Red meat, specifically hot dogs, beef, pork, and sausage contains a chemical compound known as heterocyclic amines (HCAs). These chemicals develop during the red meat cooking process. Researchers suggest that it is these HCAs that are responsible for an increased risk of prostate cancer. Though these types of meat are often a primary source of protein, which is a necessary fuel for the body, there are alternatives. Consider fish, white meats like turkey, chicken, and other poultry, as well as non-meat sources like tofu and beans. Although many of today's dairy products are the go-to source of calcium for lots of people, large amounts of dairy should not be consumed regularly. The reason is that many dairy products have very high-fat content which studies have shown to be associated with the progression of prostate cancer cells and lethality from the disease. A good goal is to keep daily intake of whole milk products, fatty cheeses, yogurt, butter, and ice cream to a minimum and eat them in small portions. As an alternative, switch to non-dairy products like soy, oat or almond milk, fat-free yogurts, and low-fat ice creams. There are a variety of non-dairy options at most grocery chains today.

Now that we've outlined which foods may increase the risk of prostate cancer, let's explore those that may reduce the risk. By incorporating more fruits and vegetables into our diets, the risk of developing prostate cancer may be significantly reduced. And there are certain foods to consume that may accomplish this better than others. These include tomatoes, various berries, nuts, coffee (in moderation), and carrots. But truthfully, diets that are rich in whole foods (foods that have not been overly processed or altered beyond their natural state with manufactured ingredients or preservatives), like fruits, vegetables, and whole grains, may help to slow the progression or even possibly prevent prostate and other types of cancer.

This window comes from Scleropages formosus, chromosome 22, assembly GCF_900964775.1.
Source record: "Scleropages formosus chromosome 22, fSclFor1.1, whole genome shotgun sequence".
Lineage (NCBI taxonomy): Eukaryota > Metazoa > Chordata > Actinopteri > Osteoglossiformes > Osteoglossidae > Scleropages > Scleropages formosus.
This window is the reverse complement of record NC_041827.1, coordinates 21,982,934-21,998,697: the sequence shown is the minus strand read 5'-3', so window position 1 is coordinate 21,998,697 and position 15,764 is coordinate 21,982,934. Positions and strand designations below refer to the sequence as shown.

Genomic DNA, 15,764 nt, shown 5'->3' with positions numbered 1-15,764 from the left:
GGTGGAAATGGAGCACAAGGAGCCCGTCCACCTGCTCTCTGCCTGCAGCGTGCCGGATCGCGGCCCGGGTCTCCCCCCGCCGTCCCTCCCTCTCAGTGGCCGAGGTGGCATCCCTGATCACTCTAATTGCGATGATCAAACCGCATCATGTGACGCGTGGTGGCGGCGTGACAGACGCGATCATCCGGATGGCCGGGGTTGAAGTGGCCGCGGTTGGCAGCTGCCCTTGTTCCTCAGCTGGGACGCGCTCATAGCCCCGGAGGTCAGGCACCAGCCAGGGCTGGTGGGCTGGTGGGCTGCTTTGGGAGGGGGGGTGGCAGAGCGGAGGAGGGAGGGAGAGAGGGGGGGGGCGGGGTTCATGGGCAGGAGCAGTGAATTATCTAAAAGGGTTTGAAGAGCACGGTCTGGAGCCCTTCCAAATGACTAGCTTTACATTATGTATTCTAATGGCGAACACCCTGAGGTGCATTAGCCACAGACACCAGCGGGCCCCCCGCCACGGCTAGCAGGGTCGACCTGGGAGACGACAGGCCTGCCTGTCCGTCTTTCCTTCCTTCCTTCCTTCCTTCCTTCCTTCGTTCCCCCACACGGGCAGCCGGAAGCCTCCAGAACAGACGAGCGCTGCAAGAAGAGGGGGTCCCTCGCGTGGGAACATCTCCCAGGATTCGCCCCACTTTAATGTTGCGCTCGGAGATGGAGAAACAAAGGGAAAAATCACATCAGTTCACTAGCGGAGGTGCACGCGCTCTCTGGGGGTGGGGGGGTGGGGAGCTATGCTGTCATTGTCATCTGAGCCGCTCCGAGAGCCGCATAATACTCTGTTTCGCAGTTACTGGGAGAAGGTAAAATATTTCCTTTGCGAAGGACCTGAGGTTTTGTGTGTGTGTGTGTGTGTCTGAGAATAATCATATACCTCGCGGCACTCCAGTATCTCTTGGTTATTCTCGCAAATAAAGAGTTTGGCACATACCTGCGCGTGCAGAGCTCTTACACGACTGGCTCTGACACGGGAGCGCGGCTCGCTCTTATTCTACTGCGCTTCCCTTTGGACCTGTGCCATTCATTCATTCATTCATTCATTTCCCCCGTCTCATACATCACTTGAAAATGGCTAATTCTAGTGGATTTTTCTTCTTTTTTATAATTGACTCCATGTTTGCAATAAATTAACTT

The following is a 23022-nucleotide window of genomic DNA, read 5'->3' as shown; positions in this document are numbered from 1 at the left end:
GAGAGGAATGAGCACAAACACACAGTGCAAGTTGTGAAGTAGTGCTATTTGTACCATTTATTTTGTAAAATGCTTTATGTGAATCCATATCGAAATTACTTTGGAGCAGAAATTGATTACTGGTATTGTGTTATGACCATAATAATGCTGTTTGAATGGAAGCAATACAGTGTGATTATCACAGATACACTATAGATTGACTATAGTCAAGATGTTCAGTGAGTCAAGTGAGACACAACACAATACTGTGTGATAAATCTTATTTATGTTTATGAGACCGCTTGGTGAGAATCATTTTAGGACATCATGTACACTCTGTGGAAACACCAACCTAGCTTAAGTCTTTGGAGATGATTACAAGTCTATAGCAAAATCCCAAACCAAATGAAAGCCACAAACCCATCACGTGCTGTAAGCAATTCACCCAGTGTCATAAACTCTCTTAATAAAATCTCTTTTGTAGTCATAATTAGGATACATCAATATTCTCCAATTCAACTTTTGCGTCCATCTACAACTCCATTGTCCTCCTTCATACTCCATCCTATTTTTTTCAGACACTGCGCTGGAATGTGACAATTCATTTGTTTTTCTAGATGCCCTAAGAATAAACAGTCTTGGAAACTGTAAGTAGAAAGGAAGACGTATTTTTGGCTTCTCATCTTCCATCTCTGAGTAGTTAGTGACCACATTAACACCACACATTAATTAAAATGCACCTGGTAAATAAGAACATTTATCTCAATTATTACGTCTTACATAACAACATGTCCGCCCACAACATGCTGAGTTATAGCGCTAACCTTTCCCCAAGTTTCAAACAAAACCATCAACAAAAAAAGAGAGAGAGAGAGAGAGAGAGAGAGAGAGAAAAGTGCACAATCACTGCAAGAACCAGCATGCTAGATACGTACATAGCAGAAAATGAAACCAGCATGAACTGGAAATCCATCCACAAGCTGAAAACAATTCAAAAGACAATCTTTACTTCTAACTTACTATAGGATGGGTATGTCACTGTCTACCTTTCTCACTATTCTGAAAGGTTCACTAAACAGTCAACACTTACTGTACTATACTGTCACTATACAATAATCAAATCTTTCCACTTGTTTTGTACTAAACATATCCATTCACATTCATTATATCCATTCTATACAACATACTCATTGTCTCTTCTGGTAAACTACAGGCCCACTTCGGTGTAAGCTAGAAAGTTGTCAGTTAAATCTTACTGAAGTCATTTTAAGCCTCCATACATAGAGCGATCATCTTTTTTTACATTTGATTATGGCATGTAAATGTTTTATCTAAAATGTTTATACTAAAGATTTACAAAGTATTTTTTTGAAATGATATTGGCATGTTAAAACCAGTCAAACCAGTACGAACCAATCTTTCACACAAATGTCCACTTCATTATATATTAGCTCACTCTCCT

Proper nutrition can also help ward off the recurrence of disease while boosting the immune system. The key is knowing the right food ratios to consume, which foods to avoid, and which are suitable in moderation. Following a heart-healthy diet is one of the best ways to prevent a variety of health issues, including cancer. If you're looking at this from a meal-by-meal perspective, it means that any given plate of food is going to contain mostly veggies and fruits, and a small helping of lean protein (avoiding red meat when possible). Dessert should be an on-occasion treat (preferably not daily) and tend toward a less sugary and fatty option, like sugar-free almond yogurt topped with fruit and a small drizzle of honey. As beneficial as a healthy diet is, it cannot replace routine health checkups or screenings for prostate cancer. If you've been putting off that annual physical, make the appointment. You'll be glad you did."

Heather Newgen

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Sure Signs You Have Prostate Cancer, Say Physicians Eat This Not That - Eat This, Not That